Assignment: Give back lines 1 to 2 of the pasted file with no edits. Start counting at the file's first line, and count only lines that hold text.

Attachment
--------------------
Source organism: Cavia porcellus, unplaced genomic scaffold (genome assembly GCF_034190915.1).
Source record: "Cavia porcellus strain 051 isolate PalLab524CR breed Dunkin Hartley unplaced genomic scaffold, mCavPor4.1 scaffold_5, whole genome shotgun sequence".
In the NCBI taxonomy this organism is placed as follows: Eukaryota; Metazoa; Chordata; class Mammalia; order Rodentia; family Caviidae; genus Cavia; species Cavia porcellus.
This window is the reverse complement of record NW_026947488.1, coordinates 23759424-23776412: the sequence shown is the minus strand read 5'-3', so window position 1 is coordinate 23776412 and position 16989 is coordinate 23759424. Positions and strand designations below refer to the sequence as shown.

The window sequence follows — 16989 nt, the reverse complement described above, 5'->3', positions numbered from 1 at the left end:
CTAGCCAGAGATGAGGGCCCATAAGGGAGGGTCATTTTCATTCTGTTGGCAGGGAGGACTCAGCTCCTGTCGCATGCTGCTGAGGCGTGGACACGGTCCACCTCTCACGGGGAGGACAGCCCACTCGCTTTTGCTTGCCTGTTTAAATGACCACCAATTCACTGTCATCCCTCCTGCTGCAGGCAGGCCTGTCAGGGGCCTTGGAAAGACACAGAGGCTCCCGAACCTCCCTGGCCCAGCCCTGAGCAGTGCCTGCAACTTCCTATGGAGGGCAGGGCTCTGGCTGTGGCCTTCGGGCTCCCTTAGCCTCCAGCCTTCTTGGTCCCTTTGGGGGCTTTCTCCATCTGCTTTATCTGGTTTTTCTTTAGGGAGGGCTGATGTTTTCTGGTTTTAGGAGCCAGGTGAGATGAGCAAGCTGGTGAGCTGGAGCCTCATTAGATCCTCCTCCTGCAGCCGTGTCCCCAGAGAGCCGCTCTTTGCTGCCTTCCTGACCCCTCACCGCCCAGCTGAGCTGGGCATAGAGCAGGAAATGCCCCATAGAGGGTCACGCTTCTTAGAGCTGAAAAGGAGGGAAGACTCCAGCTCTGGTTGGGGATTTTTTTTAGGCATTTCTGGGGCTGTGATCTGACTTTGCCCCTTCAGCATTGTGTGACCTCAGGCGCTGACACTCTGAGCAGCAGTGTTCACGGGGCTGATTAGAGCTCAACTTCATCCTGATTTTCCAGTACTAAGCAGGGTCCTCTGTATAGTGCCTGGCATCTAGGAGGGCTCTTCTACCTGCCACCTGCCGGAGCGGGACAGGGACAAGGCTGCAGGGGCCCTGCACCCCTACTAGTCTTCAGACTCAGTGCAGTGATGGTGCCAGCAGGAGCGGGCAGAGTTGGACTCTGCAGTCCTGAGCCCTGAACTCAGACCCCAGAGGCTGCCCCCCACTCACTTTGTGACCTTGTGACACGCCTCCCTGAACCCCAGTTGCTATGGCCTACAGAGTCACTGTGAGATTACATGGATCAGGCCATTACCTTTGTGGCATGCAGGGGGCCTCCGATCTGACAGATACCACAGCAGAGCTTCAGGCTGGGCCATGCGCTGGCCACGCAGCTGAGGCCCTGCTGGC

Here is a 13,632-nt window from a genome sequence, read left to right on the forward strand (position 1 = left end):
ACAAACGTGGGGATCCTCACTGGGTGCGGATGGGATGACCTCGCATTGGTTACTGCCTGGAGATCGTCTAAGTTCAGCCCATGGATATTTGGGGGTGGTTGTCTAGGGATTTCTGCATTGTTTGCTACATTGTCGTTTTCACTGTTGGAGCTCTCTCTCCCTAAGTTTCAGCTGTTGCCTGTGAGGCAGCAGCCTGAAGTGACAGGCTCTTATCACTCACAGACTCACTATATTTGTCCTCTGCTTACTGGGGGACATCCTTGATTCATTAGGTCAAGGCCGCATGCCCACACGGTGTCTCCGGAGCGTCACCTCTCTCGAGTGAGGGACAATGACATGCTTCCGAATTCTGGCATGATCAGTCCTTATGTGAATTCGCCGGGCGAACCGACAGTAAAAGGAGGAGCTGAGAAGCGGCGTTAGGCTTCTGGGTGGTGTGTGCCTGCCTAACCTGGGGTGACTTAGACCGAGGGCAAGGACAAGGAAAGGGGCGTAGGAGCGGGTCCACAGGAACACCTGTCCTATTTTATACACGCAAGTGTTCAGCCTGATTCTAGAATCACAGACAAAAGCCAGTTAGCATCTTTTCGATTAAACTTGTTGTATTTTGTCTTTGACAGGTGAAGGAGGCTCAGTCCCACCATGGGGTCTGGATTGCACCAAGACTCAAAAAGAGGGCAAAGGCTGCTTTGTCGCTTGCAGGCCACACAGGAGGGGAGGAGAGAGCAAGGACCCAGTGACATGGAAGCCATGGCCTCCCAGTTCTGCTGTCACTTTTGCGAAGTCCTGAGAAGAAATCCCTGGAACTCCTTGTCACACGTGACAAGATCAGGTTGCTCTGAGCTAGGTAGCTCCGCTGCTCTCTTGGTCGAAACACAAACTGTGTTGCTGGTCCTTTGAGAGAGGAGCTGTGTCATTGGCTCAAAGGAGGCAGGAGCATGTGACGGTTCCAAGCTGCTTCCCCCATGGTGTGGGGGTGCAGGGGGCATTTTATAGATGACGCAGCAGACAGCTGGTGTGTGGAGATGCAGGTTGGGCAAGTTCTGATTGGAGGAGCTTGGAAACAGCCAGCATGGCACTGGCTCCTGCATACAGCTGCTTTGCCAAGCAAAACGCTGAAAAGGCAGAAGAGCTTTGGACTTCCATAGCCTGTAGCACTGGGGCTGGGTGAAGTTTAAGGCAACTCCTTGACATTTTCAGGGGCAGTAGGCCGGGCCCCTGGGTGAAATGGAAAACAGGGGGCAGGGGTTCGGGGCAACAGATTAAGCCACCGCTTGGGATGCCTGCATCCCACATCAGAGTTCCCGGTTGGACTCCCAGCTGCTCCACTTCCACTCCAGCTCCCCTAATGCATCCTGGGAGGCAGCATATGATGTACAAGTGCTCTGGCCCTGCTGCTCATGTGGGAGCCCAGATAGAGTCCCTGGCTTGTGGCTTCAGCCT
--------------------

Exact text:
Source organism: Cavia porcellus, unplaced genomic scaffold (genome assembly GCF_034190915.1).
Source record: "Cavia porcellus strain 051 isolate PalLab524CR breed Dunkin Hartley unplaced genomic scaffold, mCavPor4.1 scaffold_5, whole genome shotgun sequence".